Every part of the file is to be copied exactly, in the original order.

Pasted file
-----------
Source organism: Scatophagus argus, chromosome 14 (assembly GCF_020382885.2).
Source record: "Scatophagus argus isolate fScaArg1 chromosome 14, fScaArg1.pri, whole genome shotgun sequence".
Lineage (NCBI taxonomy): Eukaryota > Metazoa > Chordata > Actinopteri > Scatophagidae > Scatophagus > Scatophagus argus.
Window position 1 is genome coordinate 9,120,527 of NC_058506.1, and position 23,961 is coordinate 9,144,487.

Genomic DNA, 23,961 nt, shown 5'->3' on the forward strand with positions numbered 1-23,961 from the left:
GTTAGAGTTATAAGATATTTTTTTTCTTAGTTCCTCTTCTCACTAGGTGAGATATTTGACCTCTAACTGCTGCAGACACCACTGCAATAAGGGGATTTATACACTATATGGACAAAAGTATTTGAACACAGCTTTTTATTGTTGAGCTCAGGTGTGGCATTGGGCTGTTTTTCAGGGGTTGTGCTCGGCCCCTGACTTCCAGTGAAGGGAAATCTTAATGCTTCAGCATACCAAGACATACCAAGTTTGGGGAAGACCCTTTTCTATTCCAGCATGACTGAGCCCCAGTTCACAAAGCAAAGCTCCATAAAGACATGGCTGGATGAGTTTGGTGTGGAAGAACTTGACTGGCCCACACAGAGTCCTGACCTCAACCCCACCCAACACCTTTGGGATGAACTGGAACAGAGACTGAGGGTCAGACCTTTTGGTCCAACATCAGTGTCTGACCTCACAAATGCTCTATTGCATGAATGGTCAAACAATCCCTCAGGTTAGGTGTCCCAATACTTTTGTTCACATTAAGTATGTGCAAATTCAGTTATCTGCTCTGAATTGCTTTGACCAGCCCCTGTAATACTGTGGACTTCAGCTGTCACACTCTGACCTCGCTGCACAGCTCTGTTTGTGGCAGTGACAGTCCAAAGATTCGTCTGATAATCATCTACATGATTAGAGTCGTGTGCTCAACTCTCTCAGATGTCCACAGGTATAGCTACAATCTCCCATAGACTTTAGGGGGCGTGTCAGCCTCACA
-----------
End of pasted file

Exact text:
Source organism: Scatophagus argus, chromosome 14 (assembly GCF_020382885.2).
Source record: "Scatophagus argus isolate fScaArg1 chromosome 14, fScaArg1.pri, whole genome shotgun sequence".
Lineage (NCBI taxonomy): Eukaryota > Metazoa > Chordata > Actinopteri > Scatophagidae > Scatophagus > Scatophagus argus.
Window position 1 is genome coordinate 9,120,527 of NC_058506.1, and position 23,961 is coordinate 9,144,487.

Genomic DNA, 23,961 nt, shown 5'->3' on the forward strand with positions numbered 1-23,961 from the left:
GTTAGAGTTATAAGATATTTTTTTTCTTAGTTCCTCTTCTCACTAGGTGAGATATTTGACCTCTAACTGCTGCAGACACCACTGCAATAAGGGGATTTATACACTATATGGACAAAAGTATTTGAACACAGCTTTTTATTGTTGAGCTCAGGTGTGGCATTGGGCTGTTTTTCAGGGGTTGTGCTCGGCCCCTGACTTCCAGTGAAGGGAAATCTTAATGCTTCAGCATACCAAGACATACCAAGTTTGGGGAAGACCCTTTTCTATTCCAGCATGACTGAGCCCCAGTTCACAAAGCAAAGCTCCATAAAGACATGGCTGGATGAGTTTGGTGTGGAAGAACTTGACTGGCCCACACAGAGTCCTGACCTCAACCCCACCCAACACCTTTGGGATGAACTGGAACAGAGACTGAGGGTCAGACCTTTTGGTCCAACATCAGTGTCTGACCTCACAAATGCTCTATTGCATGAATGGTCAAACAATCCCTCAGGTTAGGTGTCCCAATACTTTTGTTCACATTAAGTATGTGCAAATTCAGTTATCTGCTCTGAATTGCTTTGACCAGCCCCTGTAATACTGTGGACTTCAGCTGTCACACTCTGACCTCGCTGCACAGCTCTGTTTGTGGCAGTGACAGTCCAAAGATTCGTCTGATAATCATCTACATGATTAGAGTCGTGTGCTCAACTCTCTCAGATGTCCACAGGTATAGCTACAATCTCCCATAGACTTTAGGGGGCGTGTCAGCCTCACA